After gaining control of their captors' ship off the coast of Cuba, an international legal battle followed their capture by the Washington, a U.S. revenue cutter.
The case was determined by the U.S. Supreme Court in 1841.
The events surrounding La Amistad are complex and were necessarily simplified for dramatic purposes in the movie. The film begins in the hold of the ship as a group of captured Africans succeed in breaking their chains. They kill most of the Spanish crew but leave the two ship owners alive to sail the ship back to Africa. The owners sail the ship to the American coast instead. The United States captures the ship and begins legal proceedings to determine what is to be done with what appear to be the mutinous slaves, the ship, and the two owners. The government of Spain claims a right to the slaves based in part on treaties. Great Britain wants the slaves freed. The United States through its waffling president at the time, Martin Van Buren, wants to support Spain.
The case is tried twice in Federal courts in New Haven Connecticut with the slaves represented by a rising young lawyer, Roger Baldwin. In both trials, Baldwin is able to show that the Africans were not escaped slaves but rather had been illegally captured and carried off from Sierra Leone. When the United States appeals the case to the Supreme Court, John Quincy Adams agrees to assist in the defense of the Africans. The Supreme Court rules in their favor, 8-1.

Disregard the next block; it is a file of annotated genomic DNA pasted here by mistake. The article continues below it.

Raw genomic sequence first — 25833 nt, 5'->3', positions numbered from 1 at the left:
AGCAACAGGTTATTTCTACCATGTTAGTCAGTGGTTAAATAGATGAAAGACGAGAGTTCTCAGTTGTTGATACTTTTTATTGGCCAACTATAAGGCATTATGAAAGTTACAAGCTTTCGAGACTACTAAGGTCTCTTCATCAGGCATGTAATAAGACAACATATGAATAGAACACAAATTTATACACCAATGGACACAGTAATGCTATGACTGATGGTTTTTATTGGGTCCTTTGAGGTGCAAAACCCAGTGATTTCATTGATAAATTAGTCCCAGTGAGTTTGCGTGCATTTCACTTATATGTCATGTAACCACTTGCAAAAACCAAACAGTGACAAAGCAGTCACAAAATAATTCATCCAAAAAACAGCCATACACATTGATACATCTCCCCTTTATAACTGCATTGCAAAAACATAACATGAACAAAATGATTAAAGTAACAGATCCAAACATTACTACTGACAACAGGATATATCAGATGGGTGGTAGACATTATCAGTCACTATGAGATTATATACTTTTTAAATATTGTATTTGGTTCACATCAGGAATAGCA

A popular movie such as "Amistad" is not held out as a documentary but is instead a mix of entertainment and history. With the basic background knowledge I brought to the film, I thought it generally succeeded as both, particularly as entertainment. The movie runs over 2.5 hours and held my attention throughout even though much of it is set in courtrooms. The movie includes some excellent special effects in scenery, including the initial rebellion on board the "Amistad", the scenes of cruelty and suffering on board an earlier slaver the "Tecora" which had abducted the prisoners from Africa, and the destruction of the Sierra Leone "slave fortress" by a British schooner at the end of the film. The acting is well done throughout with Anthony Hopkins capturing the character of the aged John Quincy Adams. Dijimon Honsou portrays Cinque, the leader of the captured Africans. Matthew McConaugey is effective as the young, tough minded attorney Baldwin while Peter Posthalwaite portrays the United States attorney, Holabird. Morgan Freeman plays an escaped slave, Theodore Joadson, who works with an abolitionist group in the defense of the case. The then former Supreme Court Justice, Harry Blackmun has a brief role portraying Justice Joseph Story, who delivered the opinion in the "Amistad" case.